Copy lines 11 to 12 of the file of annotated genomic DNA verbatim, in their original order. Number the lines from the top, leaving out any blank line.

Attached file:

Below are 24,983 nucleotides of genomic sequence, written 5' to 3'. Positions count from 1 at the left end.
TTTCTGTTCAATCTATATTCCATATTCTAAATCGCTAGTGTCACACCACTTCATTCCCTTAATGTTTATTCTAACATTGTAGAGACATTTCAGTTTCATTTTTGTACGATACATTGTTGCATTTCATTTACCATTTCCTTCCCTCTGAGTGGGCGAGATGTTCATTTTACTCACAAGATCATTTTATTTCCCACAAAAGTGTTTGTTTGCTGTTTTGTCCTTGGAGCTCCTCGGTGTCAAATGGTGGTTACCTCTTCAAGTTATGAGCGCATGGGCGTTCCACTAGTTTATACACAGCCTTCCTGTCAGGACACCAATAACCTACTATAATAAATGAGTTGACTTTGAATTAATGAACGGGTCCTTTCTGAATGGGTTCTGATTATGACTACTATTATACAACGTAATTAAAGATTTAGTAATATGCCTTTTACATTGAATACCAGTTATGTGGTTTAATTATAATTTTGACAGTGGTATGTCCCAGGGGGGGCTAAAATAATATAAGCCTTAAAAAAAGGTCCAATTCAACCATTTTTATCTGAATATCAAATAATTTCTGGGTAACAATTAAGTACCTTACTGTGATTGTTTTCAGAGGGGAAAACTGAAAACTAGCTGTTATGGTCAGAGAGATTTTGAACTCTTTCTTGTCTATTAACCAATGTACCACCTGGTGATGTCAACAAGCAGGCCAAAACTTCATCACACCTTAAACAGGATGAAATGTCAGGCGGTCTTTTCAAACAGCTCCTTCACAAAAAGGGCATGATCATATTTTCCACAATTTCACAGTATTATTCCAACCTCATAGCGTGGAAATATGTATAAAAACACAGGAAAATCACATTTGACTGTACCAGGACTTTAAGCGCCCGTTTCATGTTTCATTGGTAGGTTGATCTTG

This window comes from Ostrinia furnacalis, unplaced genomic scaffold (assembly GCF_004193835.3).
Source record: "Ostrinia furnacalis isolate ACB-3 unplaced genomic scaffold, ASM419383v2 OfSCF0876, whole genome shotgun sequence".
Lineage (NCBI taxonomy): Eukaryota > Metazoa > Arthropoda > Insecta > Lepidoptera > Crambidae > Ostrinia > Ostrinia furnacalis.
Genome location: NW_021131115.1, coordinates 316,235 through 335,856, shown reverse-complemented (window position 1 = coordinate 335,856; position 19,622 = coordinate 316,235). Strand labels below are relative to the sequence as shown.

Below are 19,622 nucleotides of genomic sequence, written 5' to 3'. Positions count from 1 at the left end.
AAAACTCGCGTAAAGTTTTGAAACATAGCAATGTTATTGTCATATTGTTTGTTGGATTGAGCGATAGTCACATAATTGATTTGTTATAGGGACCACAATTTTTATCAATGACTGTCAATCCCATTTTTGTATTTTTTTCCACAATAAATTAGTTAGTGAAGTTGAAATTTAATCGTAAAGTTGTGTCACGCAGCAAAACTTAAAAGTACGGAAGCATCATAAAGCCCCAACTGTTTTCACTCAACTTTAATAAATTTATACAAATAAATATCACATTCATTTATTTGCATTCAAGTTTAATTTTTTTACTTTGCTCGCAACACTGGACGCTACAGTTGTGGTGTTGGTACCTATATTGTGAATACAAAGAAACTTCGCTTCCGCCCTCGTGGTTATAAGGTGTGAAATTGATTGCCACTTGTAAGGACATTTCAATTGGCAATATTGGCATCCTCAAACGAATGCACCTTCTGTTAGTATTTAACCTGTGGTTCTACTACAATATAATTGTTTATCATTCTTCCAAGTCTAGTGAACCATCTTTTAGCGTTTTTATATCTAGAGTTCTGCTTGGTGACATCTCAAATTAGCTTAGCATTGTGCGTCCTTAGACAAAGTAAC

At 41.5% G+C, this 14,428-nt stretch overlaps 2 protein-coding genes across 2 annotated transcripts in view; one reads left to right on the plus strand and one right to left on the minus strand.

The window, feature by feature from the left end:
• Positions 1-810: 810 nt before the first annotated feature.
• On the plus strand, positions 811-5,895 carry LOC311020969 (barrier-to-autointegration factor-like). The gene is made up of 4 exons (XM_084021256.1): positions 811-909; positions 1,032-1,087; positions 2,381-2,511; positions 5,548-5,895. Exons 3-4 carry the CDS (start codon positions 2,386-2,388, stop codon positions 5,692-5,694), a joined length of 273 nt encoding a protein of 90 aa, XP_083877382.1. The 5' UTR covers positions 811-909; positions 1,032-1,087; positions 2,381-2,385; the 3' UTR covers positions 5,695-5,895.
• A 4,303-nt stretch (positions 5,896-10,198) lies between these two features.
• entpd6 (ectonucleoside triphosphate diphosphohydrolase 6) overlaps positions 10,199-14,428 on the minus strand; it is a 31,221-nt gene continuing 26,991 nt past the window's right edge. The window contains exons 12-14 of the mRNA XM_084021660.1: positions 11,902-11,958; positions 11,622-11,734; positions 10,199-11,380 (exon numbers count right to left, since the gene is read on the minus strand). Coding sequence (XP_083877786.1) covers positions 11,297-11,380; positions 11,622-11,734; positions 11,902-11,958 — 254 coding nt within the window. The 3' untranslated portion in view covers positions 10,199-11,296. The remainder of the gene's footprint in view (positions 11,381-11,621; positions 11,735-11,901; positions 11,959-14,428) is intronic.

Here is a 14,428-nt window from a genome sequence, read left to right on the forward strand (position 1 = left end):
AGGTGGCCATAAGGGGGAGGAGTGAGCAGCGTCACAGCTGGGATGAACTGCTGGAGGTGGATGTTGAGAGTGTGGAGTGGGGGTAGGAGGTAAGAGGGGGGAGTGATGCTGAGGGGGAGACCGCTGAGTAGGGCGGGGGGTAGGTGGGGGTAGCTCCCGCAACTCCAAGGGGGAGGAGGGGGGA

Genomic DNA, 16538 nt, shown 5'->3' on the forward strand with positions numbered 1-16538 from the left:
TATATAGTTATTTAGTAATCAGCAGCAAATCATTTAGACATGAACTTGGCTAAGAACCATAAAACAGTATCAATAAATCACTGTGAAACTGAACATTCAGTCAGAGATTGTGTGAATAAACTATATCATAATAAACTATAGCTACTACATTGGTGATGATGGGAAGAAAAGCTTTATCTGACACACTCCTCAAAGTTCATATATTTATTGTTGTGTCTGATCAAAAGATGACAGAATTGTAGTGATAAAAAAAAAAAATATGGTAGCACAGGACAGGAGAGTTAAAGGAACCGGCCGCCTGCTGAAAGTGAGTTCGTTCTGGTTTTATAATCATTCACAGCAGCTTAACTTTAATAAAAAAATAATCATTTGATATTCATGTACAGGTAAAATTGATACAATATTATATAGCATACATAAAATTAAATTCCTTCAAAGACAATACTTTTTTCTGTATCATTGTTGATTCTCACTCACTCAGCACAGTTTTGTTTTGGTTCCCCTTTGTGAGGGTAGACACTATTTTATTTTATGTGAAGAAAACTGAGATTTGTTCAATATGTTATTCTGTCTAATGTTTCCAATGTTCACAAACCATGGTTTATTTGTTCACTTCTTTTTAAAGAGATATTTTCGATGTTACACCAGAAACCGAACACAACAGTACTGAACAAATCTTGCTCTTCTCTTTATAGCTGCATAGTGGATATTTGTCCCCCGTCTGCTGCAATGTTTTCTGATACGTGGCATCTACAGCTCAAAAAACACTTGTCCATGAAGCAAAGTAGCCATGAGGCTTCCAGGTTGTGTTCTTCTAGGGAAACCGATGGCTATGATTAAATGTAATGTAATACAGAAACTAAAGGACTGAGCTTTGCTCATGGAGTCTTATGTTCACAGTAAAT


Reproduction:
• Positions 1-810: 810 nt before the first annotated feature.
• On the plus strand, positions 811-5,895 carry LOC311020969 (barrier-to-autointegration factor-like). The gene is made up of 4 exons (XM_084021256.1): positions 811-909; positions 1,032-1,087; positions 2,381-2,511; positions 5,548-5,895. Exons 3-4 carry the CDS (start codon positions 2,386-2,388, stop codon positions 5,692-5,694), a joined length of 273 nt encoding a protein of 90 aa, XP_083877382.1. The 5' UTR covers positions 811-909; positions 1,032-1,087; positions 2,381-2,385; the 3' UTR covers positions 5,695-5,895.